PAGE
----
Life with Dexter, from Grace Gibson Radio Productions, is on sale now.

Willie Fennell will probably be best remembered by British television viewers as Arthur Simmonds in The Young Doctors, as Arthur ‘Spider’ Webb in Sons and Daughters, and as Skeeter Martin in A Country Practice, but he enjoyed a long and distinguished career as a character actor, comedian and writer.

His other screen credits included Skippy, Homicide, Caddie, Luke’s Kingdom, Boney, Chopper Squad, The Flying Doctors, Elly and Jools, and The River Kings, but long before television launched in Australia he had been a radio star. Willie got his big break in radio with a weekly spot on the variety show Calling the Stars, he wrote his own scripts and got the listeners laughing like drains playing born losers.

Then he came up with the idea for his own situation comedy called Life with Dexter which he wrote, produced and starred in playing true blue family man Dexter Dutton. The show was a hit running on relay through the Australia-wide Macquarie Network for more than 500 episodes from 1955 until 1964. Willie wisely retained the rights to the show, it was subsequently sold to New Zealand and South Africa, and he penned several spin-off books based on the scripts from the show.

Left: Two volumes of Life with Dexter are now available. Right: Television favourite Willie Fennell starred as Dexter Dutton.

Dexter’s long-suffering wife Jessie was played by a number of actresses over the years, Margaret Christensen (who played Sally Morrison in the ATV serial Crossroads) was the first to take on the role and she was followed by Moya O’Sullivan (from Neighbours and Cop Shop), Margo Lee (from The Young Doctors), and Diana Perryman (from Autumn Affair and The Story of Peter Grey). Ray Hartley played Dexter’s son Ashley, and his daughter Janine was played by both Amber Mae Cecil and Beryl Marshall.

Gwen Plumb gave some fine comic performances as Maud Gallagher, and would work with Willie Fennell again when she played his wife Ada Simmonds in the television serial The Young Doctors. Other members of the Life with Dexter cast included Neva Carr-Glyn, Kevin Brennan (who played both Percy Judd and Tom Logan in Crossroads), Tom Farley, Moray Powell, John Meillon, Pat Martin, and Fifi Banvard.

The great news is that Grace Gibson Productions have now digitally restored a selection of episodes and two initial volumes of the show, each containing fifteen classic self-contained episodes, are now available to enjoy for the first time in decades. You’ll be in stitches as Dexter battles chronic hiccups, and as he threatens to go without a shower or bath for a month unless his family do the right thing and leave him some hot water in the morning. Maud Gallagher comes to the rescue when Dexter finds himself trying to sell prune juice, and Dexter has to deal with a pushy vacuum cleaner salesman.

Left: Crossroads actress Margaret Christensen plays long suffering Jessie Dutton. Right: Young Doctors star Gwen Plumb plays Maud Gallagher in Life with Dexter.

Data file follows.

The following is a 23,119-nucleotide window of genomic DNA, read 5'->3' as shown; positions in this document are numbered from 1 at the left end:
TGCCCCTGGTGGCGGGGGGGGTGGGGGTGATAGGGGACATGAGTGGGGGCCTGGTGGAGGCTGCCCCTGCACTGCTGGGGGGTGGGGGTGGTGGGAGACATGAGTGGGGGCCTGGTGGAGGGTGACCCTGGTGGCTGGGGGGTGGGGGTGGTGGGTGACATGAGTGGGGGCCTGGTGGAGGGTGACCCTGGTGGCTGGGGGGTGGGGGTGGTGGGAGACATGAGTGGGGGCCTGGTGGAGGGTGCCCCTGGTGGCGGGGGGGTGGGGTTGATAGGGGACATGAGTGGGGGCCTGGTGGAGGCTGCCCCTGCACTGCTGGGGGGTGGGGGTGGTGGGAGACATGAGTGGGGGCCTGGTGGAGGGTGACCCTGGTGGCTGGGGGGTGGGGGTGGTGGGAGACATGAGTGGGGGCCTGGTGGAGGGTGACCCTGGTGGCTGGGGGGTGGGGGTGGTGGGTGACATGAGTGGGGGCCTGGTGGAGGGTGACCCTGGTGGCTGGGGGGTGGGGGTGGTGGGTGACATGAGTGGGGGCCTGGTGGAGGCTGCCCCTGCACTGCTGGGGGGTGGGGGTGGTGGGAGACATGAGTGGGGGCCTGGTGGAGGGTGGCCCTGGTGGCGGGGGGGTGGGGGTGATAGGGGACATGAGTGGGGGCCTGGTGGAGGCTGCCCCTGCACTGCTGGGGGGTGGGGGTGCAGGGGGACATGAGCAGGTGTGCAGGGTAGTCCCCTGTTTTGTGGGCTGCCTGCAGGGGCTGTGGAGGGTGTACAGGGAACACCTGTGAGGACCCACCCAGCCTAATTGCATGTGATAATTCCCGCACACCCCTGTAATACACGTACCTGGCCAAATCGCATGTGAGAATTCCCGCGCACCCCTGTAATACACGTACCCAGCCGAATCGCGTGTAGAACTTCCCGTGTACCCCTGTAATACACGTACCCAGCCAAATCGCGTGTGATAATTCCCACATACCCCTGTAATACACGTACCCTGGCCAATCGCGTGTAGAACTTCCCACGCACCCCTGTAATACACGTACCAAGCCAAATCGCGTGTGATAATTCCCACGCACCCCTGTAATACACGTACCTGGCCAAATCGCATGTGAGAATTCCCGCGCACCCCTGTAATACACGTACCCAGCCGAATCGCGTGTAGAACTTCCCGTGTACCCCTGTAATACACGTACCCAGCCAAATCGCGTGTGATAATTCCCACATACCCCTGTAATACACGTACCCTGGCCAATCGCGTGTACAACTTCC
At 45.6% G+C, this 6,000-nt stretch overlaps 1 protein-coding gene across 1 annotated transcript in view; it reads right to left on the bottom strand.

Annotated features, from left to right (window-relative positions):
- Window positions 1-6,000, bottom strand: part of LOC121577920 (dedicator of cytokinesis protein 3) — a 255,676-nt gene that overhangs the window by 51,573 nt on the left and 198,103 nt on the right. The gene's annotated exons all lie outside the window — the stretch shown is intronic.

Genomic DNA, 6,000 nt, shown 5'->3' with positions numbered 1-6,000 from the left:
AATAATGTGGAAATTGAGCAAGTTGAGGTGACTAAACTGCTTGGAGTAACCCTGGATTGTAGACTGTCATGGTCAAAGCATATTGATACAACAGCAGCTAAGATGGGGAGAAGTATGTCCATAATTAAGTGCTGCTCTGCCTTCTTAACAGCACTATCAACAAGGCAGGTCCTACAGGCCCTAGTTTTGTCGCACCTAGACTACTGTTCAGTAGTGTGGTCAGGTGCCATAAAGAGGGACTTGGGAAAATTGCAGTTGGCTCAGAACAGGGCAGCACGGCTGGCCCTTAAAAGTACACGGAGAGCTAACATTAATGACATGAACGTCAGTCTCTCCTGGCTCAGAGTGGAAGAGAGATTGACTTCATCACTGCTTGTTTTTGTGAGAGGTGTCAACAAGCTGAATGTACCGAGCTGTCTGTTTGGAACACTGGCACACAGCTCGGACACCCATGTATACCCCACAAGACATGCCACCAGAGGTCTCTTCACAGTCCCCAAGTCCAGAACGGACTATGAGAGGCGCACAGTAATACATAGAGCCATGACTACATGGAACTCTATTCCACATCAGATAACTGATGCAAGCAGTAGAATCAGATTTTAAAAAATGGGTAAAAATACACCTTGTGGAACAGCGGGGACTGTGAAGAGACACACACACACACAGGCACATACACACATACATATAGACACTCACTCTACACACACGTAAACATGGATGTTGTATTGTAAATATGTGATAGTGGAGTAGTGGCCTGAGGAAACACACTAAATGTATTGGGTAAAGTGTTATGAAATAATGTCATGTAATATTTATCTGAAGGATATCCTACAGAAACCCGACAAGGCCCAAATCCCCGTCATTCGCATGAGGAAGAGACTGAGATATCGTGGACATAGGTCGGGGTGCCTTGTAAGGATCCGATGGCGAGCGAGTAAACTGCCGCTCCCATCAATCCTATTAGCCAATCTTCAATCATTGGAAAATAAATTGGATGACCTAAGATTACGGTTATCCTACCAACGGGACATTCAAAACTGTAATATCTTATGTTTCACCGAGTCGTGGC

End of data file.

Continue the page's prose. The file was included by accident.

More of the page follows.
The family car is an ancient old banger, known affectionately as Hector, and when it goes missing there is a major search on the horizon. Meanwhile an army reunion causes strife on the home front, and things become rather difficult when the family decide what Dexter’s New Year’s resolutions will be. There is plenty of upset when council clean-up day comes around and nobody wants to let their old tat go, and when Dexter tries to push the middle aged Maud in to taking swimming lessons she decides to play him at his own game.

Maud then threatens to leave her husband Steve (played by Gordon Glenwright from Carson’s Law and Class of 74) when he tells her that she has a face like a plate of curried prawns, and of course Dexter gets the wrong end of the stick thinking that Steve has done her in. There is more strife for Maud who becomes increasingly worried about her ocker Australian accent, and there is an unfortunate run-in with some supposedly non-alcoholic fruit punch when Dexter decides to bring a teetotal client home for some tucker.

Life with Dexter will have you in stitches as will two other recent Grace Gibson releases. A brand new box set of the long-running political satire How Green Was My Cactus is now available featuring episodes originally broadcast in July this year, and in Keith Scott Sings 21st Century Blues, the master impressionist brings us a selection of semi-topical comic songs in the key of despair about political correctness, Donald Trump and the Australian political scene.

Future Crossroads actor Kevin Brennan can be heard in Life with Dexter.

If quirky crime drama is more your bag then The Amazing Mr Malone, unheard since 1952, will hit the spot. This serial was adapted from the original American scripts, and follows the exploits of New York criminal lawyer John J Malone (John Saul) who is a casual, breezy sort of fellow who avoids fights and guns because they remind him of weddings!

Malone employs a masseur to soothe his cares away in between tackling the cases which his old friend Lieutenant Brooks (Harp McGuire) of the Homicide Squad seems unable to get a handle on. The impressive guest cast includes Margo Lee, John Meillon, John Ewart, Margaret Christensen, Georgie Sterling, Rod Taylor, Rupert Chance, Sheila Sewell, June Salter, Gordon Glenwright, Gloria Payten, Charles Tingwell, John Tate, Dinah Shearing, Walter Sullivan, and Alan Herbert.

All of these classic radio serials, and a wealth of others are now available to order by listeners worldwide on CD or as digital downloads. You can place your orders on the Grace Gibson Productions website. http://gracegibsonradio.com/

Left: Keith Scott sings in the key of despair for 21st Century Blues. Right: Quirky crime drama abounds in The Amazing Mr Malone.

Selected photographs copyright IRS Grace Gibson Productions.
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